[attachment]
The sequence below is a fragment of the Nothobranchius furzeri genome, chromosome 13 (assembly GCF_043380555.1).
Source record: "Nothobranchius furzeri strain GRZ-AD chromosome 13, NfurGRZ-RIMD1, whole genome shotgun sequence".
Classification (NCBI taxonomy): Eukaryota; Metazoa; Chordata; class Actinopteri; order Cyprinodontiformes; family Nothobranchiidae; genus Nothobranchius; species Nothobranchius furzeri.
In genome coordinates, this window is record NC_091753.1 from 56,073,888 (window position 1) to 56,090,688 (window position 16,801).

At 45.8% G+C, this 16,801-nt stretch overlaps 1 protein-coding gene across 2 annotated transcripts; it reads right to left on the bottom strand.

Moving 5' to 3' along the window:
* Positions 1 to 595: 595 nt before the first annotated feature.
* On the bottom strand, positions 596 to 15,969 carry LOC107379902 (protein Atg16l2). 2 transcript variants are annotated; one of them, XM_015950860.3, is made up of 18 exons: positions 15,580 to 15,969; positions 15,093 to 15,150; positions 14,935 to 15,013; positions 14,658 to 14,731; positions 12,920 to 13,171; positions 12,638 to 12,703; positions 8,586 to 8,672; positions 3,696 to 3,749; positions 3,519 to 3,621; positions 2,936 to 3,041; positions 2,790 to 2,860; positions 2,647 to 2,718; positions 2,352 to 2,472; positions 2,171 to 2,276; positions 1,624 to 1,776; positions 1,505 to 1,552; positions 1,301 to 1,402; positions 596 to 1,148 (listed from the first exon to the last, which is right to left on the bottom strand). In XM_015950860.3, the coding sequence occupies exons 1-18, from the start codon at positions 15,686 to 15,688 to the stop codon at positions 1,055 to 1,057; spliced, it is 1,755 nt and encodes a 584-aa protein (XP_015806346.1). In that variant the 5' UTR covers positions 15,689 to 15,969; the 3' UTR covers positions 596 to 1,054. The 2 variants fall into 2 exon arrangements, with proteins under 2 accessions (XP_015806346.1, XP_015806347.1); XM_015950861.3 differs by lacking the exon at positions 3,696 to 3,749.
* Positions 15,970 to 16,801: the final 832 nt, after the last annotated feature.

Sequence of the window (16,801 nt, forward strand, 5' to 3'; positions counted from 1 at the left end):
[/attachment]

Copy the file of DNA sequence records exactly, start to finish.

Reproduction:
The sequence below is a fragment of the Nothobranchius furzeri genome, chromosome 13 (assembly GCF_043380555.1).
Source record: "Nothobranchius furzeri strain GRZ-AD chromosome 13, NfurGRZ-RIMD1, whole genome shotgun sequence".
Classification (NCBI taxonomy): Eukaryota; Metazoa; Chordata; class Actinopteri; order Cyprinodontiformes; family Nothobranchiidae; genus Nothobranchius; species Nothobranchius furzeri.
In genome coordinates, this window is record NC_091753.1 from 56,073,888 (window position 1) to 56,090,688 (window position 16,801).

At 45.8% G+C, this 16,801-nt stretch overlaps 1 protein-coding gene across 2 annotated transcripts; it reads right to left on the bottom strand.

Moving 5' to 3' along the window:
* Positions 1 to 595: 595 nt before the first annotated feature.
* On the bottom strand, positions 596 to 15,969 carry LOC107379902 (protein Atg16l2). 2 transcript variants are annotated; one of them, XM_015950860.3, is made up of 18 exons: positions 15,580 to 15,969; positions 15,093 to 15,150; positions 14,935 to 15,013; positions 14,658 to 14,731; positions 12,920 to 13,171; positions 12,638 to 12,703; positions 8,586 to 8,672; positions 3,696 to 3,749; positions 3,519 to 3,621; positions 2,936 to 3,041; positions 2,790 to 2,860; positions 2,647 to 2,718; positions 2,352 to 2,472; positions 2,171 to 2,276; positions 1,624 to 1,776; positions 1,505 to 1,552; positions 1,301 to 1,402; positions 596 to 1,148 (listed from the first exon to the last, which is right to left on the bottom strand). In XM_015950860.3, the coding sequence occupies exons 1-18, from the start codon at positions 15,686 to 15,688 to the stop codon at positions 1,055 to 1,057; spliced, it is 1,755 nt and encodes a 584-aa protein (XP_015806346.1). In that variant the 5' UTR covers positions 15,689 to 15,969; the 3' UTR covers positions 596 to 1,054. The 2 variants fall into 2 exon arrangements, with proteins under 2 accessions (XP_015806346.1, XP_015806347.1); XM_015950861.3 differs by lacking the exon at positions 3,696 to 3,749.
* Positions 15,970 to 16,801: the final 832 nt, after the last annotated feature.

Sequence of the window (16,801 nt, forward strand, 5' to 3'; positions counted from 1 at the left end):